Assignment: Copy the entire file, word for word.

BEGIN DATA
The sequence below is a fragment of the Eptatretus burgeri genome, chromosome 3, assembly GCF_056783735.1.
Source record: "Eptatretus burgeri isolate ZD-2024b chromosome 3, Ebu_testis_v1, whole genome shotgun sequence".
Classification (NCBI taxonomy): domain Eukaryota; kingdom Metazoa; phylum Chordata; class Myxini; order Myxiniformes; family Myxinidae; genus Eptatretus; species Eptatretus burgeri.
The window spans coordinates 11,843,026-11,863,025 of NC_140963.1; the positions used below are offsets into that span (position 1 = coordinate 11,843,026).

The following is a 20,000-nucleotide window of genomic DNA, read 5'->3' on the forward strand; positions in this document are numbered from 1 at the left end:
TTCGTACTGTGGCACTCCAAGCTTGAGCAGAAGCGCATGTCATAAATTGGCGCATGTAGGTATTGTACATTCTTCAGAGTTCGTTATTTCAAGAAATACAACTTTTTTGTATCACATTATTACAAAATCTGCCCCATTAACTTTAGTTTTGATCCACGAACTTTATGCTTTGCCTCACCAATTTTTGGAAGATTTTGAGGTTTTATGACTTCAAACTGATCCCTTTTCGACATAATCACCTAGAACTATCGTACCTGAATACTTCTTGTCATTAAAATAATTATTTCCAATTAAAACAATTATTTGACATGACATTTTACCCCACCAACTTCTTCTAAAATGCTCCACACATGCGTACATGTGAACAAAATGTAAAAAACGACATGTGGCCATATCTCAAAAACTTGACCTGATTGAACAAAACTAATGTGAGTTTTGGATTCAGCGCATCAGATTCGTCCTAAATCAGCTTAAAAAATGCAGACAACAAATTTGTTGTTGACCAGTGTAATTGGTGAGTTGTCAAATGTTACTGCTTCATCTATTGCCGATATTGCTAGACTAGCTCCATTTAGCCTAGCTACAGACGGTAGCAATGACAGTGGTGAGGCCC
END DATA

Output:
The sequence below is a fragment of the Eptatretus burgeri genome, chromosome 3, assembly GCF_056783735.1.
Source record: "Eptatretus burgeri isolate ZD-2024b chromosome 3, Ebu_testis_v1, whole genome shotgun sequence".
Classification (NCBI taxonomy): domain Eukaryota; kingdom Metazoa; phylum Chordata; class Myxini; order Myxiniformes; family Myxinidae; genus Eptatretus; species Eptatretus burgeri.
The window spans coordinates 11,843,026-11,863,025 of NC_140963.1; the positions used below are offsets into that span (position 1 = coordinate 11,843,026).

The following is a 20,000-nucleotide window of genomic DNA, read 5'->3' on the forward strand; positions in this document are numbered from 1 at the left end:
TTCGTACTGTGGCACTCCAAGCTTGAGCAGAAGCGCATGTCATAAATTGGCGCATGTAGGTATTGTACATTCTTCAGAGTTCGTTATTTCAAGAAATACAACTTTTTTGTATCACATTATTACAAAATCTGCCCCATTAACTTTAGTTTTGATCCACGAACTTTATGCTTTGCCTCACCAATTTTTGGAAGATTTTGAGGTTTTATGACTTCAAACTGATCCCTTTTCGACATAATCACCTAGAACTATCGTACCTGAATACTTCTTGTCATTAAAATAATTATTTCCAATTAAAACAATTATTTGACATGACATTTTACCCCACCAACTTCTTCTAAAATGCTCCACACATGCGTACATGTGAACAAAATGTAAAAAACGACATGTGGCCATATCTCAAAAACTTGACCTGATTGAACAAAACTAATGTGAGTTTTGGATTCAGCGCATCAGATTCGTCCTAAATCAGCTTAAAAAATGCAGACAACAAATTTGTTGTTGACCAGTGTAATTGGTGAGTTGTCAAATGTTACTGCTTCATCTATTGCCGATATTGCTAGACTAGCTCCATTTAGCCTAGCTACAGACGGTAGCAATGACAGTGGTGAGGCCC